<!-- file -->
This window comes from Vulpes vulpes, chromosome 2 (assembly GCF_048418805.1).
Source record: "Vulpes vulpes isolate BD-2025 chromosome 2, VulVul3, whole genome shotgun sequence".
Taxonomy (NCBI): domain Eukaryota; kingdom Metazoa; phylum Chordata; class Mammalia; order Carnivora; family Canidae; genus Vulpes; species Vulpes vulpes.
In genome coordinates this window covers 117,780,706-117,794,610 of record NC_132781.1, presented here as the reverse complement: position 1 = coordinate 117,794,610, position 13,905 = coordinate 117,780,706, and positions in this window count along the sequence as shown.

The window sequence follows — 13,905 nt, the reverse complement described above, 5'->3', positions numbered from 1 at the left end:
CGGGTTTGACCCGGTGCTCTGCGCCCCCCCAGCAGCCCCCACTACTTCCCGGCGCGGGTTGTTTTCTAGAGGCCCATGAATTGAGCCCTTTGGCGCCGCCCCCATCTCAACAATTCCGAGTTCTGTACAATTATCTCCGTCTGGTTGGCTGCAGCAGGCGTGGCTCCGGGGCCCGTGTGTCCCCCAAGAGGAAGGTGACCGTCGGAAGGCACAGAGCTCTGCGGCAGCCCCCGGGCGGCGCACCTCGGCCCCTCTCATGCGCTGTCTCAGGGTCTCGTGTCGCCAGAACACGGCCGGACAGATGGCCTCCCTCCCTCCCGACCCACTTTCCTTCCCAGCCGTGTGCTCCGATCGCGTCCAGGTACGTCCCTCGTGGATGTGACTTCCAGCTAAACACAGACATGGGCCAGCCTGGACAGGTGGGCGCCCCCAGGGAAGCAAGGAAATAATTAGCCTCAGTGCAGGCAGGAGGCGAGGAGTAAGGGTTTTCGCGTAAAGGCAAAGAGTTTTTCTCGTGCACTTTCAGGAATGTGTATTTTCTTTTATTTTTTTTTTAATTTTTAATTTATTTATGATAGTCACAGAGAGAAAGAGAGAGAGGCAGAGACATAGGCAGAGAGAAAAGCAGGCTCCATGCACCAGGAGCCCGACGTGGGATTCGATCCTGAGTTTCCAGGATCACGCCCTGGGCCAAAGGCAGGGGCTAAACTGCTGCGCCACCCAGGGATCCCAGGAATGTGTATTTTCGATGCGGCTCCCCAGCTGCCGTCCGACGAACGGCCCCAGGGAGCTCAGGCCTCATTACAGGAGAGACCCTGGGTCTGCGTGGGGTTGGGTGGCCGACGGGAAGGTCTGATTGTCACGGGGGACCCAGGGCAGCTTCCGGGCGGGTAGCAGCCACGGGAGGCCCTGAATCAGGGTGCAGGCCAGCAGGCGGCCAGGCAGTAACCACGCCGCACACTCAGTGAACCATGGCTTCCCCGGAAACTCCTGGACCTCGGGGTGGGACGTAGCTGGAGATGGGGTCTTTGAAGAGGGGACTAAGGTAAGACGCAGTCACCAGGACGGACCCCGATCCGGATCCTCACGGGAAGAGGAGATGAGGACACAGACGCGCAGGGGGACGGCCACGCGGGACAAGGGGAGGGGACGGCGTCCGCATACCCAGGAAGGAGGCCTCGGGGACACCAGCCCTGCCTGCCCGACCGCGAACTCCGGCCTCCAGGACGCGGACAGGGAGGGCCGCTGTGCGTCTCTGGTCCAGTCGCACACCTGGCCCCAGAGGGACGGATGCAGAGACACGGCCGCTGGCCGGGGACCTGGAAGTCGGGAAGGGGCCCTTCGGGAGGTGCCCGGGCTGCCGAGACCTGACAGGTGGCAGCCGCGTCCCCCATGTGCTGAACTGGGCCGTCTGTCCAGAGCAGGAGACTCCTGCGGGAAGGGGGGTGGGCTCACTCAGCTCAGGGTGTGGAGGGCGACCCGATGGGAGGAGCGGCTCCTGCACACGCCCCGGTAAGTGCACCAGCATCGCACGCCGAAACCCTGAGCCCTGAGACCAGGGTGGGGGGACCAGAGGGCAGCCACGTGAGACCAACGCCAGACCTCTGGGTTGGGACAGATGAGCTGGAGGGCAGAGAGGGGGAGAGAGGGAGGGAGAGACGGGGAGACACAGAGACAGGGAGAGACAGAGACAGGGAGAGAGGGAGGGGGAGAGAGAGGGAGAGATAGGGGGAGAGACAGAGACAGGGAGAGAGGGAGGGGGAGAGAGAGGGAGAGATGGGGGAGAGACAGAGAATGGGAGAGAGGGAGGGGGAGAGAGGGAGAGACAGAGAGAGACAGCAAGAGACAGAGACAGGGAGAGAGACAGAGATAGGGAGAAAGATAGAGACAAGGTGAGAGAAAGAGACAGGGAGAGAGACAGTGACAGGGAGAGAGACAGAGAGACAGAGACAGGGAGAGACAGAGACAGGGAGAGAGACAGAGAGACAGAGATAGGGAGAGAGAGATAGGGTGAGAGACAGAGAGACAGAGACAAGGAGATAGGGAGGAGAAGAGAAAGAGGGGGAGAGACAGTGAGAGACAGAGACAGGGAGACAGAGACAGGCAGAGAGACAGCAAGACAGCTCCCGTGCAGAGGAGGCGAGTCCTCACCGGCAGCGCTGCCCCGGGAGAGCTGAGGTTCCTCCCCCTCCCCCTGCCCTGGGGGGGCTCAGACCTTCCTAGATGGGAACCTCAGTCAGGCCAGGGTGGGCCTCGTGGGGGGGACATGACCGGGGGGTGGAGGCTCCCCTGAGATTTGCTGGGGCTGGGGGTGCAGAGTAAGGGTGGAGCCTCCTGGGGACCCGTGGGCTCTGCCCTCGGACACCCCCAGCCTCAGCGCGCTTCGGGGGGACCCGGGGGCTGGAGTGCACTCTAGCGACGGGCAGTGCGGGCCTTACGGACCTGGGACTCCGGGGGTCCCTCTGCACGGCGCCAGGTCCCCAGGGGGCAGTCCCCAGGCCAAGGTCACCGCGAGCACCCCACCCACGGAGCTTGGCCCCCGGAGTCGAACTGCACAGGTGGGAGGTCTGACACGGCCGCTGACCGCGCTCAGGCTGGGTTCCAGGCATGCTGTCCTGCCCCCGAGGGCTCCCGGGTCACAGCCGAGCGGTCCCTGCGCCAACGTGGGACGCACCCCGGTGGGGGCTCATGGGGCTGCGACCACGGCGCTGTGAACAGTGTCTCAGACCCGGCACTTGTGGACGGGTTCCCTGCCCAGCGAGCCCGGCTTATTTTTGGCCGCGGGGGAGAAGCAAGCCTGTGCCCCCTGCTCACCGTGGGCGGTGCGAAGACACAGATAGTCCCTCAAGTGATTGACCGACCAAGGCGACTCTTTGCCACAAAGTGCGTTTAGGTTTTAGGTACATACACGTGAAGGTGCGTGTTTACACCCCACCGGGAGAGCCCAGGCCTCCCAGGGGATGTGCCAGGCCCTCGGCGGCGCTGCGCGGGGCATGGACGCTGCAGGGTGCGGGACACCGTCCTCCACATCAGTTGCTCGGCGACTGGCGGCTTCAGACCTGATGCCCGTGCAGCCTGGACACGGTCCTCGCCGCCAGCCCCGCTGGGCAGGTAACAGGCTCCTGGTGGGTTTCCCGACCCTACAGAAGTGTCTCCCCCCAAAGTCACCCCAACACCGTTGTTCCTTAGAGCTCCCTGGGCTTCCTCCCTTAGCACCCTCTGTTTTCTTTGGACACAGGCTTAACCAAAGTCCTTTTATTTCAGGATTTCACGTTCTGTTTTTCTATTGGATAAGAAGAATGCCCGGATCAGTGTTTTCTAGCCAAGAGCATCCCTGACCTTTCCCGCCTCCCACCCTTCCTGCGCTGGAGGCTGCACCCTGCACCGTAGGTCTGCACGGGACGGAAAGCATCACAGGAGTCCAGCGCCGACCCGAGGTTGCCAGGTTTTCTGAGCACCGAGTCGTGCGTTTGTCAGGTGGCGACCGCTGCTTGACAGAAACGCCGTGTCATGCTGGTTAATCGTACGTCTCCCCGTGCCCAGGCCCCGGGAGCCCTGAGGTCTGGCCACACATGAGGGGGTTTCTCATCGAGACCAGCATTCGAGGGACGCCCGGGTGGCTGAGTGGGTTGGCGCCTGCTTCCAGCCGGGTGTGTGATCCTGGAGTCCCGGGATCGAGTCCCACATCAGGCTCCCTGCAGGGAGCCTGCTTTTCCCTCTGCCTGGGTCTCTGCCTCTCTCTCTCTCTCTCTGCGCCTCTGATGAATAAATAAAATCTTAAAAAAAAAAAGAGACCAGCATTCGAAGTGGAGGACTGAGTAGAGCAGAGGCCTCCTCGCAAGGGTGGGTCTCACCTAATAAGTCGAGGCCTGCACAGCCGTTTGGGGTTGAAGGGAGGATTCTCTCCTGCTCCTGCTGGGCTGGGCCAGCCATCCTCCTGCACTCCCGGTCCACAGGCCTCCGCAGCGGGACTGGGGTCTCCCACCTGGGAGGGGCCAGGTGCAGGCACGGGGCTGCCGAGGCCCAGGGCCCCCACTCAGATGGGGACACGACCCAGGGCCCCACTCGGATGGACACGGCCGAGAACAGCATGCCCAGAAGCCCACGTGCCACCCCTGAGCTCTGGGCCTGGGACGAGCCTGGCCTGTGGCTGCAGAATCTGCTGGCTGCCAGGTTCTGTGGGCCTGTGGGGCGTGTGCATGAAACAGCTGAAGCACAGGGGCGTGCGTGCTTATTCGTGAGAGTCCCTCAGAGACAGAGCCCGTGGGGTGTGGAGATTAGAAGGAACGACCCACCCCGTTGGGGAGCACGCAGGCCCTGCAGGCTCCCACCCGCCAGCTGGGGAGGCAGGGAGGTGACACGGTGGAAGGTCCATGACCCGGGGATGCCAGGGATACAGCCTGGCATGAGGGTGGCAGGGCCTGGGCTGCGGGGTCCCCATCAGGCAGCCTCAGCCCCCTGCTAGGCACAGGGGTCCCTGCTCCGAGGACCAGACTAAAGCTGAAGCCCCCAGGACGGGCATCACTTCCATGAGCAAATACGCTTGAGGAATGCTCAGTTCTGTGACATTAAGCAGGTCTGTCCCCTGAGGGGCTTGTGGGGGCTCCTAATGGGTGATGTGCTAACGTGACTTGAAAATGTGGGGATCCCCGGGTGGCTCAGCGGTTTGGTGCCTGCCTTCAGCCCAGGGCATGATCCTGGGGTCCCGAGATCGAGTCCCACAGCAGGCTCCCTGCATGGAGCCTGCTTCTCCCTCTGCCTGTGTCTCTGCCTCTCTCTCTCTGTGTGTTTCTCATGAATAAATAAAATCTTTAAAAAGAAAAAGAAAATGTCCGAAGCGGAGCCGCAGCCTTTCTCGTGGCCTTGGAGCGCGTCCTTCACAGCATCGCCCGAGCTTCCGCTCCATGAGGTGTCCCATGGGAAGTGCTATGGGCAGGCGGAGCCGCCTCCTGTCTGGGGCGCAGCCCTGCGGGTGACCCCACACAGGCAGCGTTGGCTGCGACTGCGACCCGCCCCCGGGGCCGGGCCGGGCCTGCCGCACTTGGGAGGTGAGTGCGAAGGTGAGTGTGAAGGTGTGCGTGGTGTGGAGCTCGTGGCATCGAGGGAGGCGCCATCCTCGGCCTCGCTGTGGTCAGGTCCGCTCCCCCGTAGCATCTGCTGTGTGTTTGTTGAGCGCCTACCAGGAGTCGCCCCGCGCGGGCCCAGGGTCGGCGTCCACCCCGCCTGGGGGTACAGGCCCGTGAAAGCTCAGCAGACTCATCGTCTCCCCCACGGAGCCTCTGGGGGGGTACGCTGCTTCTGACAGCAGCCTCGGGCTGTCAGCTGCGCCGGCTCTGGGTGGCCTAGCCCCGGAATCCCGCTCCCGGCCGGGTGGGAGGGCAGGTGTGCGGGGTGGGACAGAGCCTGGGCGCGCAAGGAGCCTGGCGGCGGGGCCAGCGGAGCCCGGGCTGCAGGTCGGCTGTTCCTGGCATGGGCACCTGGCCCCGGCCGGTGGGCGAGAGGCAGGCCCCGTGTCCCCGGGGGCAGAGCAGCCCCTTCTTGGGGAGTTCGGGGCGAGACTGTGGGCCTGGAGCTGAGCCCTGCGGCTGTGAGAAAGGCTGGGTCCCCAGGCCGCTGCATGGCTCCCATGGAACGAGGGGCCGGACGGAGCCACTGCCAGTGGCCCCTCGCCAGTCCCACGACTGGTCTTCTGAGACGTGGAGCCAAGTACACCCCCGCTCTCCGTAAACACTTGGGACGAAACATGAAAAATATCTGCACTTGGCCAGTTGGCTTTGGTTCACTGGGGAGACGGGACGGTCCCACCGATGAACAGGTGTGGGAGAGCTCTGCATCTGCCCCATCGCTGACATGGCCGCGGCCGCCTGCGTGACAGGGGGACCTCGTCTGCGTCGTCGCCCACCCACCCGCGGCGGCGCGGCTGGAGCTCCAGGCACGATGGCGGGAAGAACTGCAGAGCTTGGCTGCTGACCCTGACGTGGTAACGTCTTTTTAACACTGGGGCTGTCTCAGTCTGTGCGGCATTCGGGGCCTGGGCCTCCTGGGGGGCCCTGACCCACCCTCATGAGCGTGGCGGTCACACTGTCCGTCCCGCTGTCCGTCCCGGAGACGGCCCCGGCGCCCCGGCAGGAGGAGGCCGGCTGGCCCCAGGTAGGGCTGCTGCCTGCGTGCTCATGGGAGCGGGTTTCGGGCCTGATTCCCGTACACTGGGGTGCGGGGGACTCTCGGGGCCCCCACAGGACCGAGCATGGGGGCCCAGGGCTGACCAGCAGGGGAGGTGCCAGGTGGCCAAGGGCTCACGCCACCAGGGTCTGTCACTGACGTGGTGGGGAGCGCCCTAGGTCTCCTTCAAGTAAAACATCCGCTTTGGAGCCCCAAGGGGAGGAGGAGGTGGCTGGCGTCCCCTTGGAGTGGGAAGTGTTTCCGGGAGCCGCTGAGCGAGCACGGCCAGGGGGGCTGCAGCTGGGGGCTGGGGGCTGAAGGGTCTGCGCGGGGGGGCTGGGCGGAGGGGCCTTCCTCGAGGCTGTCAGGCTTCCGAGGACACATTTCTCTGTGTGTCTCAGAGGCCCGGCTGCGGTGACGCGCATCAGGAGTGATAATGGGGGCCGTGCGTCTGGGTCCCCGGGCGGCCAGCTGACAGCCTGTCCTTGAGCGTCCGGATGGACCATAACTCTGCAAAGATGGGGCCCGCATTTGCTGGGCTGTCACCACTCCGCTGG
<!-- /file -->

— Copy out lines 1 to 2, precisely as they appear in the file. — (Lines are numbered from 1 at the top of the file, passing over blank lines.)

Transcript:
This window comes from Vulpes vulpes, chromosome 2 (assembly GCF_048418805.1).
Source record: "Vulpes vulpes isolate BD-2025 chromosome 2, VulVul3, whole genome shotgun sequence".